It is standard procedure for the Metropolitan Opera Orchestra to sound “fine”, sometimes even “excellent”. But it is rare for the orchestra to sound so exciting and expressive that the wordless instrumentalists tell the story just as effectively as the vocalists. However, when Yannick Nézet-Séguin conducted Thursday night’s season première of Otto Schenk’s enchanting production of Rusalka, this was exactly what happened. The orchestra conveyed the characters’ emotions so accurately that the libretto, running line by line in Met titles across the back of the seat in front of me, felt nearly superfluous.

From the charged, subtle opening, Mr Nézet-Séguin kept the orchestra sounding more lively and cohesive than I’ve heard at the Met for some time. The forceful playing perfectly matched the fairy tale, whose plot concerns a water nymph and her desire to become human and win the Prince’s love. The musicians roved energetically through Dvořák’s score, escalating throughout the prelude to a brash intensity, which gave me chills before the curtain had even risen. The symphonic music churned beneath the story, from the majestic brass to the flutes as ethereal as moonlight glancing off the lake that serves as backdrop for Rusalka’s tale. Like the water rippling behind the nymphs and wood sprites, the orchestra flowed from one scene to the next with vitality and vigor.

The drawback to the wonderful conducting was that it occasionally overpowered the wonderful singing. Renée Fleming (who will soon add the Super Bowl to her C.V.) was luminous in the title role, which is somewhat of a specialty for her. Starting in 1997, she has sung the role of Rusalka in four incarnations of this production. And while her voice has thinned out a bit over the years, her enthusiasm has not. Despite having sung the familiar Czech syllables so many times, she infused them with such passion that none of her phrases felt routine. While perched in a tree in Act I, it was difficult to hear her over the swelling strings, at least from my seat. But by Act III, she was sufficiently warmed up, and her solo at the beginning of this act was one of the strongest passages of the evening.

The singing was generally impressive across the board, with a particularly strong night from Piotr Beczala as the ill-fated Prince. His vocals were powerful and impassioned from start to finish. And while Emily Magee had a lovely night in her Met debut as the Foreign Princess, it was Dolora Zajick as the sassy old witch Ježibaba who shone throughout the show. Her mischievous mannerisms lent a comic touch to an otherwise heartbreaking opera, and her singing was well-articulated, animated, and wide-ranging in dynamics. John Relyea was imposing, grandiose even, as Rusalka’s water gnome father, and the three wood sprites were vivacious and fun to watch. But at times even the most robust voice didn’t seem to be enough.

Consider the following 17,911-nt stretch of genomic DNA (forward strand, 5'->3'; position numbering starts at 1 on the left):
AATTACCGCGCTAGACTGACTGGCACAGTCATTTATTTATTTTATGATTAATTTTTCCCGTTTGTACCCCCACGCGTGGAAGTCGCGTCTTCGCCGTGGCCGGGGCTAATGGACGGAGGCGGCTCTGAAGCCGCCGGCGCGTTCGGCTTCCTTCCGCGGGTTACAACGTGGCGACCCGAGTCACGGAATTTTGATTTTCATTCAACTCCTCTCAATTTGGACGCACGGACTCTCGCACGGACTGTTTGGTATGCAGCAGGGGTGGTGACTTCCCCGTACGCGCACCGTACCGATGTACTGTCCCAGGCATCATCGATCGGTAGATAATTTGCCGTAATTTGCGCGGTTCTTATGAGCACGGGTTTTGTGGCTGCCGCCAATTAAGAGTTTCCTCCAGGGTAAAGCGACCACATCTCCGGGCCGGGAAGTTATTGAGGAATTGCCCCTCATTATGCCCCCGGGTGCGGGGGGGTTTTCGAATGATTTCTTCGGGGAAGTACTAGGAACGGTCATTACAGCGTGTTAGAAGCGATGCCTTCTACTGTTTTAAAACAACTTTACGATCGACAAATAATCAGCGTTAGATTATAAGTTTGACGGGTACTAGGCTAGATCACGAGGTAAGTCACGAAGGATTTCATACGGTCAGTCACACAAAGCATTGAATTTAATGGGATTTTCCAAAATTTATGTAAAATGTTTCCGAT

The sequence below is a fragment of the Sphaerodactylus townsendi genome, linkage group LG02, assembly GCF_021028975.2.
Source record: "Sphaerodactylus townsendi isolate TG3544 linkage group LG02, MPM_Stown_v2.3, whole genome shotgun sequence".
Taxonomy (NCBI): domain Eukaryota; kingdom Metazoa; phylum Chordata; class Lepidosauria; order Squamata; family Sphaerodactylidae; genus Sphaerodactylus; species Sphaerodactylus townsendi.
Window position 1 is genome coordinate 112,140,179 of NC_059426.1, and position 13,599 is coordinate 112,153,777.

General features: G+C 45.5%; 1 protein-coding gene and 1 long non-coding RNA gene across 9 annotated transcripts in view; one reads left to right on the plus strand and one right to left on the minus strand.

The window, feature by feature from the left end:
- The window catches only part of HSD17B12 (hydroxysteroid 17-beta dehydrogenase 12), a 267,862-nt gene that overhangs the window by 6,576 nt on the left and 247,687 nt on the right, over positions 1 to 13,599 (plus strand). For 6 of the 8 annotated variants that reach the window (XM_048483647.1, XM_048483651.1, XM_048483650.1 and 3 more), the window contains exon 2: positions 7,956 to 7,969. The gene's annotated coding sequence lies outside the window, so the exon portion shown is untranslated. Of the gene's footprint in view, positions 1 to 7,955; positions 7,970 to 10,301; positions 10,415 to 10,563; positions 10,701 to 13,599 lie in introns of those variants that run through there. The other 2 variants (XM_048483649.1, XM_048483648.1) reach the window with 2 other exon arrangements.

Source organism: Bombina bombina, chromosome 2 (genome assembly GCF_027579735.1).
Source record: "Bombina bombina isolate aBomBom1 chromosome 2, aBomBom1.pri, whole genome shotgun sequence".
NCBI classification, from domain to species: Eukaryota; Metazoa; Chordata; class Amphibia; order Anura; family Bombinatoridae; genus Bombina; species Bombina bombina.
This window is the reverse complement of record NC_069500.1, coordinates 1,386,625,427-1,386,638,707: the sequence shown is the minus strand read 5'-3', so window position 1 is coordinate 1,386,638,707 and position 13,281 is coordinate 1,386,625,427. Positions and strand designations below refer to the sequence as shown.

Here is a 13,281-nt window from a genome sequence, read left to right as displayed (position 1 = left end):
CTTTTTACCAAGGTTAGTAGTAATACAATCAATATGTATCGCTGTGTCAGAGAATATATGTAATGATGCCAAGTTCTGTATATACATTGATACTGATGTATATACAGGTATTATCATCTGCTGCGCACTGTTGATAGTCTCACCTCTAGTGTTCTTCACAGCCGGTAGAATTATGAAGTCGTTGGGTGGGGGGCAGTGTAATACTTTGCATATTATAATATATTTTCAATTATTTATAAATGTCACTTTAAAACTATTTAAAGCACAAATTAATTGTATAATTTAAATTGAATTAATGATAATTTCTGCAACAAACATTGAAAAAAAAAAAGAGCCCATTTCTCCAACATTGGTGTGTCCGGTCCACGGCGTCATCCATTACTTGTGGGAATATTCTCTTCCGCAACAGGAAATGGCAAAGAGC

Another reason – besides the spirited orchestra – that Ms Fleming and the other vocalists may have sounded muffled was the overcrowded stage. The sets, designed by Günther Schneider-Siemssen, were beautiful, even if sometimes the singers’ phrases got lost in them. The first and third acts took place in a grove by the lake, and the elaborate visuals truly transformed the stage. A haze of green and blue served as backdrop for the trees and the “lake” shimmering below – which was surprisingly realistic as it sloshed back and forth and enveloped various characters. Behind the moss and foliage, a smudge of a moon provided some illumination for the otherwise fairly dark set. At times the moon was obscured, and at others the entire stage was lit up with lightning, but for the most part Gil Wechsler’s lighting design was gloomy and effective. Sylvia Strahammer’s costumes were suitably flowy and airy – the perfect assortment of pale blues and greens to complement the backdrop of the nymphs and sprites. At the end of Act I, a flurry of children dressed as frogs and bugs hopped around as the orchestra crescendoed and Ježibaba cast her spell to turn Rusalka into a human.

The second act took place outside the Prince’s castle, where the characters were illuminated not by the moon, but by chandeliers in the windows. In place of the diaphanous water, there was a sturdy stairwell descending from the facade, and instead of soft seafoam hues, the singers representing human beings were dressed in deep red. The choreography, by Carmen De Lavallade, was very pretty, but visually and musically this act was not as exciting as what was to come in the final act. As Ms Fleming and Mr Beczala reached the pinnacle of the opera, Mr Nézet-Séguin led the orchestra to the tragic yet somehow triumphant closing cymbal crashes. Although I typically don’t sympathize with water nymphs, Rusalka’s story – and her music – will remain with me for quite some time.